Acharya K.K.,Institute of Bioinformatics and Applied Biotechnology IBAB | Acharya K.K.,Shodhaka Life science Pvt. Ltd. | Chandrashekar D.S.,Institute of Bioinformatics and Applied Biotechnology IBAB | Chitturi N.,Institute of Bioinformatics and Applied Biotechnology IBAB | And 8 more authors.
BMC Genomics | Year: 2010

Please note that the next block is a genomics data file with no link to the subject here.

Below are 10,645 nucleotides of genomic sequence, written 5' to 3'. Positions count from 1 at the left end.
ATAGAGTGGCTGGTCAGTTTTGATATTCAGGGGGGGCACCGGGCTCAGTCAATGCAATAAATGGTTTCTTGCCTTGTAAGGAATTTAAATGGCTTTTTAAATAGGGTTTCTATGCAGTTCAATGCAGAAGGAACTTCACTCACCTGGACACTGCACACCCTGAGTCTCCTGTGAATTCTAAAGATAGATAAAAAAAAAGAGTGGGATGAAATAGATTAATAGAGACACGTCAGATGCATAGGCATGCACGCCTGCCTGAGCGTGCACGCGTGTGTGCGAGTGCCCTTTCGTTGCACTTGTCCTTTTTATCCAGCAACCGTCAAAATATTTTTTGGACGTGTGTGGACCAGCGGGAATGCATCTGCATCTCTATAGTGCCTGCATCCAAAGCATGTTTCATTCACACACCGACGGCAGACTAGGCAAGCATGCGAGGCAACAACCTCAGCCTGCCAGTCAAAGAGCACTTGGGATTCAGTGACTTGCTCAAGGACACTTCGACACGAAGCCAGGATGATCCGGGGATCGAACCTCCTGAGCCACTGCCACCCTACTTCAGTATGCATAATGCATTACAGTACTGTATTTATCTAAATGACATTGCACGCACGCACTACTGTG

Background: In the recent years, there has been a rise in gene expression profiling reports. Unfortunately, it has not been possible to make maximum use of available gene expression data. Many databases and programs can be used to derive the possible expression patterns of mammalian genes, based on existing data. However, these available resources have limitations. For example, it is not possible to obtain a list of genes that are expressed in certain conditions. To overcome such limitations, we have taken up a new strategy to predict gene expression patterns using available information, for one tissue at a time.Results: The first step of this approach involved manual collection of maximum data derived from large-scale (genome-wide) gene expression studies, pertaining to mammalian testis. These data have been compiled into a Mammalian Gene Expression Testis-database (MGEx-Tdb). This process resulted in a richer collection of gene expression data compared to other databases/resources, for multiple testicular conditions. The gene-lists collected this way in turn were exploited to derive a 'consensus' expression status for each gene, across studies. The expression information obtained from the newly developed database mostly agreed with results from multiple small-scale studies on selected genes. A comparative analysis showed that MGEx-Tdb can retrieve the gene expression information more efficiently than other commonly used databases. It has the ability to provide a clear expression status (transcribed or dormant) for most genes, in the testis tissue, under several specific physiological/experimental conditions and/or cell-types.Conclusions: Manual compilation of gene expression data, which can be a painstaking process, followed by a consensus expression status determination for specific locations and conditions, can be a reliable way of making use of the existing data to predict gene expression patterns. MGEx-Tdb provides expression information for 14 different combinations of specific locations and conditions in humans (25,158 genes), 79 in mice (22,919 genes) and 23 in rats (14,108 genes). It is also the first system that can predict expression of genes with a 'reliability-score', which is calculated based on the extent of agreements and contradictions across gene-sets/studies. This new platform is publicly available at the following web address: © 2010 Acharya et al; licensee BioMed Central Ltd.